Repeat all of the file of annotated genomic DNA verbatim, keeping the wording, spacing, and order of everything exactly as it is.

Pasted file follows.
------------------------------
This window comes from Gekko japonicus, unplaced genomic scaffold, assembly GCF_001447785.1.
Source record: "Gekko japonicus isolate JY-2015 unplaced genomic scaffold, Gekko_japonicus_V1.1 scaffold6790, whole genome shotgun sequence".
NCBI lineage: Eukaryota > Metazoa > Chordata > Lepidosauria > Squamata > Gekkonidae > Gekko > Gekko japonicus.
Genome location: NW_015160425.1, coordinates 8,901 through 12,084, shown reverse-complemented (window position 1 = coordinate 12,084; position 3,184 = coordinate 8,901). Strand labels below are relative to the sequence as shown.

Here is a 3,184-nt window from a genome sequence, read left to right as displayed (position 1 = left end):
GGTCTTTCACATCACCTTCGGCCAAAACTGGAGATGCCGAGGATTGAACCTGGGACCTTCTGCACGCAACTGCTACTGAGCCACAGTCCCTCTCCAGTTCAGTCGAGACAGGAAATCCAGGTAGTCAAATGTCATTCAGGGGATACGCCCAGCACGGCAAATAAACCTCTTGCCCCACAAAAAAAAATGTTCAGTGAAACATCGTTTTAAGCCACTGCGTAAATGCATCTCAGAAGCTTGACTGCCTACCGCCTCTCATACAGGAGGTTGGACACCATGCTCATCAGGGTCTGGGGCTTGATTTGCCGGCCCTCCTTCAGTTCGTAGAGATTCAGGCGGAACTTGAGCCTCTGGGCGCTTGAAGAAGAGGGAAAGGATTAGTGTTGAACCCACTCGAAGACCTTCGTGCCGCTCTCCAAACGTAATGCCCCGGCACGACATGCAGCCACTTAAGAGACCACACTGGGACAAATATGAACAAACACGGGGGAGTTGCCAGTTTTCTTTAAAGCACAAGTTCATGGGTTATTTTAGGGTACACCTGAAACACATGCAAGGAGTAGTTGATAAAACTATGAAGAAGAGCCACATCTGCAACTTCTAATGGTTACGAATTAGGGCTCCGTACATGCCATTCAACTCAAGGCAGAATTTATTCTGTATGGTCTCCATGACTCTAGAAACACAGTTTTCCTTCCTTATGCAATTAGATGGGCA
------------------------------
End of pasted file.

This window comes from Gekko japonicus, unplaced genomic scaffold, assembly GCF_001447785.1.
Source record: "Gekko japonicus isolate JY-2015 unplaced genomic scaffold, Gekko_japonicus_V1.1 scaffold6790, whole genome shotgun sequence".
NCBI lineage: Eukaryota > Metazoa > Chordata > Lepidosauria > Squamata > Gekkonidae > Gekko > Gekko japonicus.
Genome location: NW_015160425.1, coordinates 8,901 through 12,084, shown reverse-complemented (window position 1 = coordinate 12,084; position 3,184 = coordinate 8,901). Strand labels below are relative to the sequence as shown.

Here is a 3,184-nt window from a genome sequence, read left to right as displayed (position 1 = left end):
GGTCTTTCACATCACCTTCGGCCAAAACTGGAGATGCCGAGGATTGAACCTGGGACCTTCTGCACGCAACTGCTACTGAGCCACAGTCCCTCTCCAGTTCAGTCGAGACAGGAAATCCAGGTAGTCAAATGTCATTCAGGGGATACGCCCAGCACGGCAAATAAACCTCTTGCCCCACAAAAAAAAATGTTCAGTGAAACATCGTTTTAAGCCACTGCGTAAATGCATCTCAGAAGCTTGACTGCCTACCGCCTCTCATACAGGAGGTTGGACACCATGCTCATCAGGGTCTGGGGCTTGATTTGCCGGCCCTCCTTCAGTTCGTAGAGATTCAGGCGGAACTTGAGCCTCTGGGCGCTTGAAGAAGAGGGAAAGGATTAGTGTTGAACCCACTCGAAGACCTTCGTGCCGCTCTCCAAACGTAATGCCCCGGCACGACATGCAGCCACTTAAGAGACCACACTGGGACAAATATGAACAAACACGGGGGAGTTGCCAGTTTTCTTTAAAGCACAAGTTCATGGGTTATTTTAGGGTACACCTGAAACACATGCAAGGAGTAGTTGATAAAACTATGAAGAAGAGCCACATCTGCAACTTCTAATGGTTACGAATTAGGGCTCCGTACATGCCATTCAACTCAAGGCAGAATTTATTCTGTATGGTCTCCATGACTCTAGAAACACAGTTTTCCTTCCTTATGCAATTAGATGGGCA